Does Japan Need Immigrants?

  • Kazutoshi Koshiro

Abstract

During Japan’s 2000-year history, there have been four waves of large-scale immigration, beginning in the eighth century with the arrival of many intellectuals and skilled artisans, most of whom came from Korea, in a period of great cultural growth. The second wave occurred in the 1640s, under the Tokugawa Shogunate, when several noble families of the Chinese Ming dynasty sought asylum in Japan, escaping from political oppression by the newly established Ch’ing dynasty (Shiba, 1987, pp. 498–507). The third wave occurred during the 1930s and 1940s, when many Koreans and Chinese were imported as forced labor. Most of these returned at the end of the Second World War, but more than 100 000, mostly Koreans, remained. Except for this third wave, modern Japan remained a country of net emigration until the early 1960s (SOPEMI, 1993:58–62).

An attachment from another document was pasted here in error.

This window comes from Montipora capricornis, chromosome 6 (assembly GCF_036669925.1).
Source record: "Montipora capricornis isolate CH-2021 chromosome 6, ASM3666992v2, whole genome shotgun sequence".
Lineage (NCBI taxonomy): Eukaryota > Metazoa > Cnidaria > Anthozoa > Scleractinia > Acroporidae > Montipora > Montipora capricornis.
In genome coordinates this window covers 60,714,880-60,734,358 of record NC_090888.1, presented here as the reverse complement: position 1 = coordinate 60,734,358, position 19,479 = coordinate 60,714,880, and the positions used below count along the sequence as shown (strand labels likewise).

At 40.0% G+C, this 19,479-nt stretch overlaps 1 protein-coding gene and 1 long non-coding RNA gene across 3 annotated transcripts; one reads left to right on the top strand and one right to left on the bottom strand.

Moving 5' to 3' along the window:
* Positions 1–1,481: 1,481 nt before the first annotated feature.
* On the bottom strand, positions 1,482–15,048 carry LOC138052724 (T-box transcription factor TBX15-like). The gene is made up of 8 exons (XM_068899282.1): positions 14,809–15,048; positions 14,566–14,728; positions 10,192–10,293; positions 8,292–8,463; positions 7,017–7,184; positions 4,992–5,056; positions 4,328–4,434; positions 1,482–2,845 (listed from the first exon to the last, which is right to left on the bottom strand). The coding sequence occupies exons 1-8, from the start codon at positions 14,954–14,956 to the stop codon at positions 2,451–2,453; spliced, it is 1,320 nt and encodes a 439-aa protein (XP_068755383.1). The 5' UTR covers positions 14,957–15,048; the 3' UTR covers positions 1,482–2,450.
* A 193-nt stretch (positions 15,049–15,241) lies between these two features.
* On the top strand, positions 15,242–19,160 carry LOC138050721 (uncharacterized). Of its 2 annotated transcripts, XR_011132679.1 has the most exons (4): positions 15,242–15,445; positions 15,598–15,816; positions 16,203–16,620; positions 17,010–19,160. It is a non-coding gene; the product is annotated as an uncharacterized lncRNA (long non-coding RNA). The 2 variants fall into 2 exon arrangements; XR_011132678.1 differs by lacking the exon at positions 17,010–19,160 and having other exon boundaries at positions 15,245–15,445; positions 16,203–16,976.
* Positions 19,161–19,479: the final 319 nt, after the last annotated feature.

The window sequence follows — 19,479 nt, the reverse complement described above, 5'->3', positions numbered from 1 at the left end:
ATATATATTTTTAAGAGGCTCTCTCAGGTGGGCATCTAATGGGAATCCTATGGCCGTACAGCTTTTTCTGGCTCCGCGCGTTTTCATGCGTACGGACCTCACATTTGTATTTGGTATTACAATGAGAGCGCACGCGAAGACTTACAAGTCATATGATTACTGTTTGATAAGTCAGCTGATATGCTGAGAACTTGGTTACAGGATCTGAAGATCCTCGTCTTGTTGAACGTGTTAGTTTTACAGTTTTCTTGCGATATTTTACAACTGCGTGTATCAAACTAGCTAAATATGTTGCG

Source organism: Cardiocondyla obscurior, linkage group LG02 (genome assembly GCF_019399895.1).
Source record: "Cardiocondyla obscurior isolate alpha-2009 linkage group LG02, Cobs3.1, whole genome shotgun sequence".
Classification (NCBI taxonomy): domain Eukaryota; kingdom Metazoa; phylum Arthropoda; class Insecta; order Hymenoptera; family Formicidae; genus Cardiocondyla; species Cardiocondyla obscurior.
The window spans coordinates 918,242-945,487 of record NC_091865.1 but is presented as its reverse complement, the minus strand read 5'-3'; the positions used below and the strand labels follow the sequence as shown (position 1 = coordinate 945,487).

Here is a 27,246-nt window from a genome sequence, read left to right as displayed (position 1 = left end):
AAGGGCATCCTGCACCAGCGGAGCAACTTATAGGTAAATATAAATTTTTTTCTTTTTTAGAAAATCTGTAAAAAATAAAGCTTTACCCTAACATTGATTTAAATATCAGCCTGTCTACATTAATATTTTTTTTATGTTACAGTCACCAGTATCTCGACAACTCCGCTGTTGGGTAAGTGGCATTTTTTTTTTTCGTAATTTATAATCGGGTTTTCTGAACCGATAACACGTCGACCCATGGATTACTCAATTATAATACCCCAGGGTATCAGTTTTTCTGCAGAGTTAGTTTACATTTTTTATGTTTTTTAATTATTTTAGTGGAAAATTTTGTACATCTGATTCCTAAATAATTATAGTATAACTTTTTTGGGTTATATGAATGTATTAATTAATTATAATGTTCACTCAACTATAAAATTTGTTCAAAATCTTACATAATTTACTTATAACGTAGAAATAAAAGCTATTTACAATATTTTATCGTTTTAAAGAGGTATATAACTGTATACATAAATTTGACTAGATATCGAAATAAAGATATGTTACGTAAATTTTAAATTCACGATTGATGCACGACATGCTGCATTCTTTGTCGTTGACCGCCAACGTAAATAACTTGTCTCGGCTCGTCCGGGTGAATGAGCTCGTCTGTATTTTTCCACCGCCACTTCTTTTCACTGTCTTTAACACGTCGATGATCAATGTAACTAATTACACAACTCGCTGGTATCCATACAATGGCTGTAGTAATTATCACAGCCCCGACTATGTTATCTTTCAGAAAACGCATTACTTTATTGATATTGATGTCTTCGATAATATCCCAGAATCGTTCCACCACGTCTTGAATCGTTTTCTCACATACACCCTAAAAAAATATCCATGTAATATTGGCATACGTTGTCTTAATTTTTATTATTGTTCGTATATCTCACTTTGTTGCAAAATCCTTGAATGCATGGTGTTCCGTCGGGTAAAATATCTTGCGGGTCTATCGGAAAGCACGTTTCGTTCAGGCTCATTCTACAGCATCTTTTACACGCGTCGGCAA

Keywords

Migration Income Expense Malaysia OECD 

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© Palgrave Macmillan, a division of Macmillan Publishers Limited 1998

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  • Kazutoshi Koshiro

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